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Electoral legitimacy in the United States: Effects on political efficacy, trust and participation

Posted on:2007-04-12Degree:Ph.DType:Dissertation
University:University of PittsburghCandidate:McLean, Stephanie CFull Text:PDF
GTID:1446390005477268Subject:Political science
The 2000 presidential election was a disaster for the legitimacy of the electoral process in America, leaving lasting impressions on citizens' attitudes and behaviors regarding campaigns and elections. This dissertation has two main goals. The first is to discover the determinants of attitudes about election fairness in the United States. In broad terms, this is an exploration of the variables that influence attitudes about controversial moments in American politics. More specifically, the emphasis is on the comparative importance of procedural concerns, partisan interest, and ideological differences in determining attitudes about the fairness of American elections. Second, I investigate the effect of different kinds of procedural problems in elections on political attitudes and behaviors. Variables of interest include trust in government, political efficacy, interest and participation in campaign activity.; This study focuses on attitudes and behaviors related to the 2000 presidential election, and to a lesser extent, subsequent elections in 2002 and 2004. It also provides original experimental data that involves hypothetical election scenarios, with variation in procedural problems and election outcomes.; The decline in trust in government and political participation widely noted by scholars in recent years suggests that perceptions of procedural problems and self-interested political actors may play a part in public disillusionment with government and democratic processes. Overall, then, this dissertation is a study of the consequences of watershed events in American politics on faith and engagement in the political process.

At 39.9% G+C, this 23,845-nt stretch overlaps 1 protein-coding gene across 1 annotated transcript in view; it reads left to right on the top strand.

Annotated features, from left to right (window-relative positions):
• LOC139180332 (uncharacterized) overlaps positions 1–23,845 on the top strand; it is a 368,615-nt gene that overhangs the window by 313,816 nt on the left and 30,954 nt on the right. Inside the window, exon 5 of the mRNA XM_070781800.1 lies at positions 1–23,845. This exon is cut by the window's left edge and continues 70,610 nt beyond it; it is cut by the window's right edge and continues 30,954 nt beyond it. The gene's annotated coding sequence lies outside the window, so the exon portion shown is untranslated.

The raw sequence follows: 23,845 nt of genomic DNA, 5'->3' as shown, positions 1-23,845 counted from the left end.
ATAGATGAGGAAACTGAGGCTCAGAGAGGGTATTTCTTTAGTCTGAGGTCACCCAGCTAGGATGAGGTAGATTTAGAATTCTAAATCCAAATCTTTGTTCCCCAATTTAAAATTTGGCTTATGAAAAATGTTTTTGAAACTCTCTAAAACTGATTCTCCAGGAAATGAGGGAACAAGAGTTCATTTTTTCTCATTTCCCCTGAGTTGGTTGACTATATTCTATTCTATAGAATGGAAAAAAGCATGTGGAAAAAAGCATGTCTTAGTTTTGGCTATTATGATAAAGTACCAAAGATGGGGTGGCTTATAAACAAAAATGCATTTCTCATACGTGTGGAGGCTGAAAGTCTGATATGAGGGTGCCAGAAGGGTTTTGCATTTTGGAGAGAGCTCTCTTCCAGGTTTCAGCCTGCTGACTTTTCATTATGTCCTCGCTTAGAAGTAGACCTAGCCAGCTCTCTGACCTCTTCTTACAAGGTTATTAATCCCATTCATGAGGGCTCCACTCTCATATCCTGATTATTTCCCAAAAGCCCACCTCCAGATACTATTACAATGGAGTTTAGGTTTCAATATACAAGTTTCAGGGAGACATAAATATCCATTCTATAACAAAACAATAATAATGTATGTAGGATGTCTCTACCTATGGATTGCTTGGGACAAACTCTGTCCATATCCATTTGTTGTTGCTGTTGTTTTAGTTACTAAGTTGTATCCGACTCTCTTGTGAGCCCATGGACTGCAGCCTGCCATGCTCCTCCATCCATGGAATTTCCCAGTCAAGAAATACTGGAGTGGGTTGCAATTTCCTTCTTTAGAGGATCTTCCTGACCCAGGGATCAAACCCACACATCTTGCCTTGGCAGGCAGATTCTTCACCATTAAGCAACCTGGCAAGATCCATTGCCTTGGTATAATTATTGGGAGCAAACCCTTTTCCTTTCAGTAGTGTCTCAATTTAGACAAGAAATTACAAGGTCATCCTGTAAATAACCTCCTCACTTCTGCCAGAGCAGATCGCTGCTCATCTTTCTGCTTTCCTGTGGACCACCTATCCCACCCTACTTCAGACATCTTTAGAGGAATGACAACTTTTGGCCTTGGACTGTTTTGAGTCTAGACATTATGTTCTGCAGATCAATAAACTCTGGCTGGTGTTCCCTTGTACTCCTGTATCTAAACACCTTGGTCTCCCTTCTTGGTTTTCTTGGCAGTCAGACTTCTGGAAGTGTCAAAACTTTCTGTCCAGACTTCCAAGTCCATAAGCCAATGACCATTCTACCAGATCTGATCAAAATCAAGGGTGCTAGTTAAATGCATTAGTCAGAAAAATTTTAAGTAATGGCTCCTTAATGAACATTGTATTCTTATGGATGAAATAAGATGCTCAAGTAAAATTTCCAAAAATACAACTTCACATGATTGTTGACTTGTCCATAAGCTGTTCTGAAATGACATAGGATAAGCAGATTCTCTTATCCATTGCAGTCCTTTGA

Keywords/Search Tags:Political, Election
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